To promote the new 2013 Kia Soul, those music-loving hamsters return in the third of the brand’s chart-topping series of viral videos.
‘Bringing Down the House’ is set to the Axwell Radio Edit of ‘In My Mind’, by Ivan Gough & Feenixpawl featuring Georgi Kay, and takes the 21st century’s dance music hamsters back in time to a stuffy 18th century opera house.
The hamsters make their entrance in a 2013 Kia Soul (of course), which rises from the stage floor, then proceed to take over the opera performance with their display of high-energy dance moves, a laser light show and an epic stage dive that has the wig-wearing patrons on their feet and learning how to really party.
‘Bringing Down the House’ will begin appearing on more than 18,000 movie screens across North America from tomorrow, followed by its television debut during the MTV Video Music Awards on September 6th.
It’s the third in a series of hip hamster commercials for the Kia Soul which began with ‘A New Way to Roll’ in 2010 (set to ‘The Choice Is Yours’ by Black Sheep) and was followed by ‘Share Some Soul’ in 2011 (based on LMFAO’s ‘Party Rock Anthem’).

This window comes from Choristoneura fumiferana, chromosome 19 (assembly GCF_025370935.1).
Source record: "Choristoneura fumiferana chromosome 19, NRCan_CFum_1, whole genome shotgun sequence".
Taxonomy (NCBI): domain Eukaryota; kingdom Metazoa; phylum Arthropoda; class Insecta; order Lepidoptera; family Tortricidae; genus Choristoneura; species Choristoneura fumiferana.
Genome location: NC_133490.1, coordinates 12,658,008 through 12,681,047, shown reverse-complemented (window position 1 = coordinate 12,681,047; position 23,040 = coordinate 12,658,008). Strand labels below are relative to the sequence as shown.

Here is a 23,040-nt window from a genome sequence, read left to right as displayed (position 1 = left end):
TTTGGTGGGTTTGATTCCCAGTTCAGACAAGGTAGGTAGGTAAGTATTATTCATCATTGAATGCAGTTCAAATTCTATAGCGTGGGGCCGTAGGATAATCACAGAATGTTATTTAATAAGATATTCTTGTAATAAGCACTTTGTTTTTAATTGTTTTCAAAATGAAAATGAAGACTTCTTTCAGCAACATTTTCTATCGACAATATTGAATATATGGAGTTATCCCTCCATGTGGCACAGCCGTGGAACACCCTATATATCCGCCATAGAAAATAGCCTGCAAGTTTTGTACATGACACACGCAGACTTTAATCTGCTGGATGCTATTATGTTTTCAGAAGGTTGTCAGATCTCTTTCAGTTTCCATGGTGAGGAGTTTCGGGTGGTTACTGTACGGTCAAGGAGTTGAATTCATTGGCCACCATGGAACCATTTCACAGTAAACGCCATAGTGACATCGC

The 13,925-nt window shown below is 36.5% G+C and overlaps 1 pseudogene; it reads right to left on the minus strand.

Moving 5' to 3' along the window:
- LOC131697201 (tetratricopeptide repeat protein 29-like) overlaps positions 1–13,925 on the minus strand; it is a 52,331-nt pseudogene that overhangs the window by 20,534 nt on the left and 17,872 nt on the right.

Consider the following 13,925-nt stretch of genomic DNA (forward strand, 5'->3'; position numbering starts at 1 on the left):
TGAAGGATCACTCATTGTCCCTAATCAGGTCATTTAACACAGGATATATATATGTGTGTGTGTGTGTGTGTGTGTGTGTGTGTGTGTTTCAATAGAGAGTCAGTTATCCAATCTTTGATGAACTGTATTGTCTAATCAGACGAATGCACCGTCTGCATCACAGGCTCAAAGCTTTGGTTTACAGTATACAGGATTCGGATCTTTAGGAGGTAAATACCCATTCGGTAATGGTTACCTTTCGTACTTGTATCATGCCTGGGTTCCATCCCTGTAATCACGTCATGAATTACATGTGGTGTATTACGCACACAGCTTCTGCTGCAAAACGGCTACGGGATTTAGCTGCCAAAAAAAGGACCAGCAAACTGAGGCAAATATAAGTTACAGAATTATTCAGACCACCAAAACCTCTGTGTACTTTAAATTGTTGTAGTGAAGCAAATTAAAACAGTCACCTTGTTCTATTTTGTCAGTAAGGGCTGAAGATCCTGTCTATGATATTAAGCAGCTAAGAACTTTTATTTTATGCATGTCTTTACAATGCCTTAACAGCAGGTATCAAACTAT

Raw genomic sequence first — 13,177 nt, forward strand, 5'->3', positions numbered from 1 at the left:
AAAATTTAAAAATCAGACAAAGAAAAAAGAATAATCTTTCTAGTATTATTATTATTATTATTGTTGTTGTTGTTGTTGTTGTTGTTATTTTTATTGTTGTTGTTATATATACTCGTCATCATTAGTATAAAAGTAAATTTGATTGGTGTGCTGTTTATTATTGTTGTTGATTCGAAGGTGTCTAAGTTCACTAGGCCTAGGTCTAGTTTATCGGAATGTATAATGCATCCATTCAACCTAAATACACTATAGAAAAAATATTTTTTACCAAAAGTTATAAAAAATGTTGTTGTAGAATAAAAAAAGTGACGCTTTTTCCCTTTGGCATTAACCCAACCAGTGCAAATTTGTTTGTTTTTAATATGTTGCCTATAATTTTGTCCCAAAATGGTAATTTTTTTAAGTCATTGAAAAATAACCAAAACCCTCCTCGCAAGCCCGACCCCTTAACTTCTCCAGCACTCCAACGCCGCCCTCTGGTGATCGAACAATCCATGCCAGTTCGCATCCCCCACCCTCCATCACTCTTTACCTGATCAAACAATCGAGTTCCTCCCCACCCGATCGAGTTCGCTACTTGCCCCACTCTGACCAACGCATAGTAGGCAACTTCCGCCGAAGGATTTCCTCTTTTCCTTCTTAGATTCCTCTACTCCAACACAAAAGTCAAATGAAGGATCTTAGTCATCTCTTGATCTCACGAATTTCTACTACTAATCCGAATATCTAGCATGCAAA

With more than 20 million views on YouTube and 2 million social shares, 2011’s “Share Some Soul” is one of the all-time most-popular automotive ads and the hamsters have been named the “Automotive Ad of the Year” for two straight years by Nielsen Automotive.
Kia carefully follow the trends in popular music to remain on the cutting edge and connect with their Gen-Y audience, which in the North America usually means youthful, high-energy dance music.
From hip-hop to electro and dance, the hamsters have proven their versatility and widespread appeal to audiences around the world. Will the party keep running for Kia? Or is the Soul losing its roll?
“People seem to love the hamsters,” Kia’s U.S. marketing boss, Michael Sprague said when interviewed by USA Today’s Drive On. But adds, he tries to be careful about not overexposing them, including using them on other models in their range.
“We’re being careful to make sure we don’t do too much with the hamsters,” he says.